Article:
(Reuters) - Dustin Johnson followed up his U.S. Open victory in style, taking advantage of a late stumble by Jason Day to secure a one-stroke victory at the WGC-Bridgestone Invitational in Akron, Ohio on Sunday.

Suddenly the hottest player in the game, long-hitting Johnson stormed home with a 66 on the demanding Firestone course to finish at six-under-par 274, while fellow American Scott Piercy (70) birdied the last to claim second place on five-under.

Piercy also finished runner-up to Johnson two weeks ago at the U.S. Open.

World number one Day struggled with his swing for much of the week, and it finally caught up with him at the par-five 16th, where he ran up a double-bogey after pulling his three-wood tee shot and then compounding his problems by hitting his third shot into the pond guarding the green.

Australian Day (72) finished three shots behind Johnson, equal third with Americans Jordan Spieth (67), Matt Kuchar (66) and Kevin Chappell (67).

“I played good this weekend,” the 32-year-old Johnson told CBS television after clinching his 11th PGA Tour win.

It was also his third win in a World Golf Championships events. Only Tiger Woods (18) has more WGC victories.

“I thought I drove it really well. I had a lot of shots from the fairway, which is what you have to do around here. I rolled the ball really well today."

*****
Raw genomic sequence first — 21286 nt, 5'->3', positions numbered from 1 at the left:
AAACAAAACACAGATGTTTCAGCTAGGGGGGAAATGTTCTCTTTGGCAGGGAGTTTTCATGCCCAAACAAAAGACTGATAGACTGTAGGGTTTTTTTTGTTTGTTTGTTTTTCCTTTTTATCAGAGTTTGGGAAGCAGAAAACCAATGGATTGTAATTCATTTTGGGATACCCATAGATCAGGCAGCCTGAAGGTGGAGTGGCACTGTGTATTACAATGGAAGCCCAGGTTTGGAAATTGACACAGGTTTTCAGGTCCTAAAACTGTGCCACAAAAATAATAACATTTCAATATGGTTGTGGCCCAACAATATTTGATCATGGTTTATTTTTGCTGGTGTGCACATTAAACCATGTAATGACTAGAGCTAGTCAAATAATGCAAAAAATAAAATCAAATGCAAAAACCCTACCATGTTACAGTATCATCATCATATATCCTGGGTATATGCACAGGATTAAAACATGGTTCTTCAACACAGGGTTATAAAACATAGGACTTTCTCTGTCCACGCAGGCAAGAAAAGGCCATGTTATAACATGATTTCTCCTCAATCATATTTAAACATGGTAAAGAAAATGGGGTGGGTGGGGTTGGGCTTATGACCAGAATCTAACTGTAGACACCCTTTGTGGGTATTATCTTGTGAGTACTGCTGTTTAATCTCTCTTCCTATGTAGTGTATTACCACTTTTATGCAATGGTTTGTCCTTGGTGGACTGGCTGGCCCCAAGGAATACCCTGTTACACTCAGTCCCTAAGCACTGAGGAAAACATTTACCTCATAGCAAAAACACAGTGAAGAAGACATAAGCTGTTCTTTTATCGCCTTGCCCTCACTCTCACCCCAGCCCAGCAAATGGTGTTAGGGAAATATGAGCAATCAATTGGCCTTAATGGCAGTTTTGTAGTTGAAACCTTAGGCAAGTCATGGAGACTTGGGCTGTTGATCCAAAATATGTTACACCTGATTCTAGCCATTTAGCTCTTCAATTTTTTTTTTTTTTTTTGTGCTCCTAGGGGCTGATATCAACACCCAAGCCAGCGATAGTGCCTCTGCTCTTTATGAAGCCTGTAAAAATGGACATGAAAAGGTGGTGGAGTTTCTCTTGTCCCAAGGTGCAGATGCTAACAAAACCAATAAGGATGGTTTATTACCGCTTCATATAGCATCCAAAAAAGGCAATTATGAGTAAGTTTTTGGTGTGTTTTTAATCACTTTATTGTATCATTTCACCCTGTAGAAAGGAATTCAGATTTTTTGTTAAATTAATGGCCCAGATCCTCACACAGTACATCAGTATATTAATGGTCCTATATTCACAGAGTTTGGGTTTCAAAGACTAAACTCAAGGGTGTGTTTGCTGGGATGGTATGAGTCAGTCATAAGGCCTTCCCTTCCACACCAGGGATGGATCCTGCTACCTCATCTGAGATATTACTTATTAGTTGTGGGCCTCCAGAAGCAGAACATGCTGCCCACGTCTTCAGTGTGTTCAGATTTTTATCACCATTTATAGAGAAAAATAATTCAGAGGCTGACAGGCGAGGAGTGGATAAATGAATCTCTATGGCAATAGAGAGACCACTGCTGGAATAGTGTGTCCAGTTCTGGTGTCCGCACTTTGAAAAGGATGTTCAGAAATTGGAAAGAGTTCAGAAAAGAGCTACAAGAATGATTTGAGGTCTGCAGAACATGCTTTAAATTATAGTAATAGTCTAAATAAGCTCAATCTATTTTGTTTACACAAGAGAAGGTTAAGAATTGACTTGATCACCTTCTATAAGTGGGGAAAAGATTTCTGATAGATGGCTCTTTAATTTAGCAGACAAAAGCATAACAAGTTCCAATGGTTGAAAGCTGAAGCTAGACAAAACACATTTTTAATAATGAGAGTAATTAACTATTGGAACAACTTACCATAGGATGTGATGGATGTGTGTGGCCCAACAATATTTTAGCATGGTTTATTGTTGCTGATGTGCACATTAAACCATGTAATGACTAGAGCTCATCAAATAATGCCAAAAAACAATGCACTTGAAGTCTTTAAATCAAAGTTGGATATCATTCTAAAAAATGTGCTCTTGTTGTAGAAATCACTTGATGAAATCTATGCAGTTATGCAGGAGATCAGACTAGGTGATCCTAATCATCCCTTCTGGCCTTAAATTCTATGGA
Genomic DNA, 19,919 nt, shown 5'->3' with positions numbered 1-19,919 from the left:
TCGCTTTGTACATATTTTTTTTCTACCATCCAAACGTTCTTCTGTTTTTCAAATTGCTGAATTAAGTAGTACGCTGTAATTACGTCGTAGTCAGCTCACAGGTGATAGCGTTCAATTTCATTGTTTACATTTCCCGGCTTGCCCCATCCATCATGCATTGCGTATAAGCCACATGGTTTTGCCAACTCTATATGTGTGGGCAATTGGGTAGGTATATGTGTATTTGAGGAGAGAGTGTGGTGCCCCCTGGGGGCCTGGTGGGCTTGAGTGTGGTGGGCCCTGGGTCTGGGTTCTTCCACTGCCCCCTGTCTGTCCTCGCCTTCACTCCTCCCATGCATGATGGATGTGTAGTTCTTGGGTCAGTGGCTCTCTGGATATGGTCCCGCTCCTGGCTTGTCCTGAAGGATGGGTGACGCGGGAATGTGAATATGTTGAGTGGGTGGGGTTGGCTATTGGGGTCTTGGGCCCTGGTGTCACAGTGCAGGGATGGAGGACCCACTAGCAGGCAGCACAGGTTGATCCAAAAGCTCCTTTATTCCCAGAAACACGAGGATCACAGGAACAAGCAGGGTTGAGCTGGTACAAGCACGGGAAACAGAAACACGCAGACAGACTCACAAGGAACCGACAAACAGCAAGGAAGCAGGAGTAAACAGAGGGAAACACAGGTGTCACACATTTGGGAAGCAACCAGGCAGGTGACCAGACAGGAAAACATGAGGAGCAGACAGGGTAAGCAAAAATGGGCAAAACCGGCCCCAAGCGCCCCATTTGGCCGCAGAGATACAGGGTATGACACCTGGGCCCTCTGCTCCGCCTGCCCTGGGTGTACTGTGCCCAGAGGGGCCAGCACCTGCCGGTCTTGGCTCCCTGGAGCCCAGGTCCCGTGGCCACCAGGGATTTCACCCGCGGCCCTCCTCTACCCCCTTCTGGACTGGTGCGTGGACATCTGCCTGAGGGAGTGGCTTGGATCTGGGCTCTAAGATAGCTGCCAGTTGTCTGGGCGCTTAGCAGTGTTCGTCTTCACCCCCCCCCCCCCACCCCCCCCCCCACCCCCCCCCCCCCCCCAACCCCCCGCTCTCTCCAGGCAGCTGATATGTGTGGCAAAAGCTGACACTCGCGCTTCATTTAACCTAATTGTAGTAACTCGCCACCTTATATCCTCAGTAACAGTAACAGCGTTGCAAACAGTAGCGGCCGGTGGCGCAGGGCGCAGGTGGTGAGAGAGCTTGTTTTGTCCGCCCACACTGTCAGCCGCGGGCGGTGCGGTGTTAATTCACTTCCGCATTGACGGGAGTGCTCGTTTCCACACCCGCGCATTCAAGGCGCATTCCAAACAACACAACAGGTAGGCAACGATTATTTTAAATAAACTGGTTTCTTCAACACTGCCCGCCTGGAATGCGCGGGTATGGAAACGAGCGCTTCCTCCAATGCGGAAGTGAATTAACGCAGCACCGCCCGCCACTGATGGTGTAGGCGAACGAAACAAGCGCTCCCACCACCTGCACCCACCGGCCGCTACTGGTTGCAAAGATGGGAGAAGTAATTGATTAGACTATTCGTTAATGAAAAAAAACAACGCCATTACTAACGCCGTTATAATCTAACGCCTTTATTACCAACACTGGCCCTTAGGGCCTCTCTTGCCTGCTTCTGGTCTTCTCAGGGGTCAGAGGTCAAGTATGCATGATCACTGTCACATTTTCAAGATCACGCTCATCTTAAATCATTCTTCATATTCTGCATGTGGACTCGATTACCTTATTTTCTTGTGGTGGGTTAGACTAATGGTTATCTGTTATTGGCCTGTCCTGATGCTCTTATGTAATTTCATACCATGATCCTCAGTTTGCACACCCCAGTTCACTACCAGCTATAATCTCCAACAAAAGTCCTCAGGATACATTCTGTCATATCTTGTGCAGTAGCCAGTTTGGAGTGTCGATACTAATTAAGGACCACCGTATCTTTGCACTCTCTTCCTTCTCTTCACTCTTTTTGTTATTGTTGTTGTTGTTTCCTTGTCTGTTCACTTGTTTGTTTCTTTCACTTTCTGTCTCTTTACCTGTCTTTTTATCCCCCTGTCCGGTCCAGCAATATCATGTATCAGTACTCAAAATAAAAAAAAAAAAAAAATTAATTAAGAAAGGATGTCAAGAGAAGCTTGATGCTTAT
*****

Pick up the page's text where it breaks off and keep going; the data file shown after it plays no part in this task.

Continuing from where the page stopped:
Johnson, who is projected to overtake Spieth in second spot when the world rankings are updated on Monday, will be brimming with confidence when he heads to the British Open at Royal Troon in Scotland in less than two weeks, after a few days in Ireland en route.

“I feel great. I feel my game is where it’s been all year," he continued.

"I’ve played solid all year. I just haven’t been putting as well as I’ve liked to. The last couple of weeks I’ve just putted well and my game shows it.”

Day, who began the day sharing the lead with Piercy, could not add to his total of eight wins in the past year.

He continued to struggle off the tee at the tight Firestone layout, hitting only eight of 28 fairways in his final 36 holes.

“Sixteen is always a tough par-five anyways if you don't get a good drive there,” Day said. “It's really tough to get any sort of wedge in your hand and I kind of made a mess of it.

“I played pretty good golf up until 16. I really had two bad holes. I mean, I had a couple bogeys, but really kind of one hole that derailed me, which was 16.”

(Reporting by Tim Wharnsby in Toronto; Editing by Andrew Both)